TS: I have confidence in our town employees who handle our public utilities. At town meetings, we’ve been regularly updated on the needs to increase our capacity. Our town council needs to address this, developing a plan for expansion that is viable, achievable and financially responsible. This is a big concern and needs to be addressed quickly with our public utilities department.
PCD: The beach town is working through the process of federal beach renourishment. Do you agree with spending the nearly $20 million needed for the project? Do you think a different approach should have been taken?
TS: I’ve been working as a beach coordinator with the Topsail Turtle Project for many years so preserving our natural areas will always be a priority for me. I want our future generations to reap all of the benefits (educationally and recreationally) of our beautiful coastal ecosystem.
The beach renourishment project has been a work in progress for years and I believe we are finally where we need to be. I was pleased when the Army Corps of Engineers representatives visited and drove on our beaches and they could not drive further north than Surf Condos because the tide did not provide room. They saw firsthand the extreme need we have. And now with our paid parking fees that go directly to beach renourishment, we have a long-term plan to continuously fund this ongoing need. This topic will be part of our town meetings forever, but thankfully we have a plan and it will be executed within the next two years.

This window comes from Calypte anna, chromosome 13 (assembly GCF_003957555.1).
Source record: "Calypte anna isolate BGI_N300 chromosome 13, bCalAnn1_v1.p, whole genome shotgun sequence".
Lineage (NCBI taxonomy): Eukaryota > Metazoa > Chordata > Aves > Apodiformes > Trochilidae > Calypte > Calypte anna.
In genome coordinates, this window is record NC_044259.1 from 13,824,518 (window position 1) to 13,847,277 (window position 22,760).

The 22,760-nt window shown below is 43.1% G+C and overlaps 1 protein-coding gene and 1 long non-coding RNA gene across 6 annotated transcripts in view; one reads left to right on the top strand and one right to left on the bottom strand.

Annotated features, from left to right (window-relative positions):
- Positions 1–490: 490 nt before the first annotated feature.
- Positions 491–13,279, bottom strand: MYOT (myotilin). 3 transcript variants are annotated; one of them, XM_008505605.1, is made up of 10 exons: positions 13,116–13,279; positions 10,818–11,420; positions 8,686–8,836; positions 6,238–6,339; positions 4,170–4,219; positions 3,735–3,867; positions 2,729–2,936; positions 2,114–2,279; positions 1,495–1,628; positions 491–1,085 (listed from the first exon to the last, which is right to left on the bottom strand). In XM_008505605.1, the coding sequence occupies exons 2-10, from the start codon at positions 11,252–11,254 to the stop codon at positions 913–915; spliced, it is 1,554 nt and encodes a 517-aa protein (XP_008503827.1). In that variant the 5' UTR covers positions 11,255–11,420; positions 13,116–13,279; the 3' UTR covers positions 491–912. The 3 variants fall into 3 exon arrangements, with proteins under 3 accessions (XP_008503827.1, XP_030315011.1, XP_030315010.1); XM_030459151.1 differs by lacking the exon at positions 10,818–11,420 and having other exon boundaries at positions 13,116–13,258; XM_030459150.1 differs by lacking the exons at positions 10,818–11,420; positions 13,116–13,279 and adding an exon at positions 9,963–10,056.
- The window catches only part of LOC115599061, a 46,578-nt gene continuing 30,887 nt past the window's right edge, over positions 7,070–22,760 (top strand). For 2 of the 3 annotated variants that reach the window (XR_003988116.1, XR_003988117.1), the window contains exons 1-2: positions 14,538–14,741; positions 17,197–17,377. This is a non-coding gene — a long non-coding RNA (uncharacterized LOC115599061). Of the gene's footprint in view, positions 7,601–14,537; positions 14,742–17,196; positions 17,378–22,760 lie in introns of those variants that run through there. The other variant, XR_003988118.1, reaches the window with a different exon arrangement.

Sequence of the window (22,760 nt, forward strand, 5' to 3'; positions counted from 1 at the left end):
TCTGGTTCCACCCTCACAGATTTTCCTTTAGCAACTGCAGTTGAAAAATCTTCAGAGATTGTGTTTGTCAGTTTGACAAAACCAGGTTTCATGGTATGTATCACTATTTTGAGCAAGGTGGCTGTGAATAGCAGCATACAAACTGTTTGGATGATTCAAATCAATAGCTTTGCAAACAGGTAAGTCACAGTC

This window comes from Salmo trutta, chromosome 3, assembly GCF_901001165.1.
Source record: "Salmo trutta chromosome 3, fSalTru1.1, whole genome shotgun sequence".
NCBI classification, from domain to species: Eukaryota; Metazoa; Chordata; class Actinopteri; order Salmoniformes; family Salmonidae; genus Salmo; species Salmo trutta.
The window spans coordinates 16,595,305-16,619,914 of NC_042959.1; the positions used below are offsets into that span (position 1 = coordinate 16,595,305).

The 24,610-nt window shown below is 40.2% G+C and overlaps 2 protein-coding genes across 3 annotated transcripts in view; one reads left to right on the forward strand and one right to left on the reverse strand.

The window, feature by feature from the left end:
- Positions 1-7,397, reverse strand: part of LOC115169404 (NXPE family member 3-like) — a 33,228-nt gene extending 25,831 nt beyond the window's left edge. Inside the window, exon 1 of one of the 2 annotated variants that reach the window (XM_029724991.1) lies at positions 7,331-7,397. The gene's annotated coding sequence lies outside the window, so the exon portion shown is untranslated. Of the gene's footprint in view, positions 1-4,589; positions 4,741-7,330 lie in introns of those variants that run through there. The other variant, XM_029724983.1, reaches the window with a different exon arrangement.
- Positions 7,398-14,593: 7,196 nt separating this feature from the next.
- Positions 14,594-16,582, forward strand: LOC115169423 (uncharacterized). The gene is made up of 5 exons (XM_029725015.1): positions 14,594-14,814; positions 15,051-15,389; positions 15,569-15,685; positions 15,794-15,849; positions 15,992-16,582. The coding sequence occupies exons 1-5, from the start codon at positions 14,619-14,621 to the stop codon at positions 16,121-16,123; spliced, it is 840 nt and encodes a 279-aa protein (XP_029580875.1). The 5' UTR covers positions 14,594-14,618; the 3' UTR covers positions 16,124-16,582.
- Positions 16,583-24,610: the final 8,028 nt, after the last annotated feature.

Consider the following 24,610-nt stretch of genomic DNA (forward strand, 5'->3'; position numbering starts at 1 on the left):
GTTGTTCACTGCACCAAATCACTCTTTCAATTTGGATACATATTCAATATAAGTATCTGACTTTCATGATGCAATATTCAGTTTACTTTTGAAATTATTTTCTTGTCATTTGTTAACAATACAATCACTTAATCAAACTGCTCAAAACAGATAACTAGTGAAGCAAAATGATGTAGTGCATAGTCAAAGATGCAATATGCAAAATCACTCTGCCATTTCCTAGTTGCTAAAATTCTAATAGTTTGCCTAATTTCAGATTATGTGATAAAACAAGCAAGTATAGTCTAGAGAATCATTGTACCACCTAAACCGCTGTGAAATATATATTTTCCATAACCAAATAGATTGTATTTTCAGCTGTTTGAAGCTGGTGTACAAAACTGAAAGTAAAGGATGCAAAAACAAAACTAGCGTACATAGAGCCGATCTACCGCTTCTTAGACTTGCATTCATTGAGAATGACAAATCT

PCD: Surf City is in the midst of updating its zoning ordinances. What changes do you think need to be made, if any, and why?
TS: I know our ordinances have not been updated for several years, so it’s great to see our planning department taking this on. I’ve personally heard our town planner have pertinent conversations with people outside of the town offices, giving her a broader understanding of things to consider when submitting changes. So again, I have faith in our current town employees to obtain all of knowledge needed to give us solid, forward-thinking ordinances that will serve us well when the next developer has a proposal. I look forward to seeing the new ordinances in writing.
PCD: The town is working on an engineering study to address stormwater issues on the island. What do you think should be done to mitigate flooding?
TS: I was present at the town meeting in September 2022 when WK Dickson presented solutions to our stormwater drainage issues, after assessing about 20 different flood areas in our town. They had different solutions for each area that make a lot of sense. Just last week, work was being done on South Shore Drive to tackle one of the worst areas on the island, which is down the street from where I live. After these repairs, DOT will be resurfacing. This is all great news, along with grant money received for this project, which was also presented at the town meeting. In my opinion, we are doing what we need to be doing to address the stormwater drainage issues.
PCD: There were unfortunately a few drownings along Surf City’s beaches this past year but no lifeguards. Do you think Surf City should consider funding lifeguards during summer months or other water safety programs to increase protection for beachgoers?
TS: Any drowning is a sad event in our community. In order to fund a lifeguard program, I would investigate a few things. It would be helpful to have discussions with a town that has chosen to fund lifeguards and understand their reasons and process behind it. Also, we should evaluate the details about the drownings that occurred in Surf City. I know we had a drowning at dawn, so would we have a lifeguard at that hour? Also, another drowning was at the 1700 block of S. Shore, so where do we put lifeguards? In the meantime, while this information is being gathered, I appreciated the report that our SCFD chief gave at one of the town meetings, when he shared there is a program in the works to provide more lifesaving canisters and each public beach access, giving us floatation devices up and down the beach. The SCFD needs to be involved in this conversation since they have the Ocean Rescue program and are consistently working to keep our residents from harm.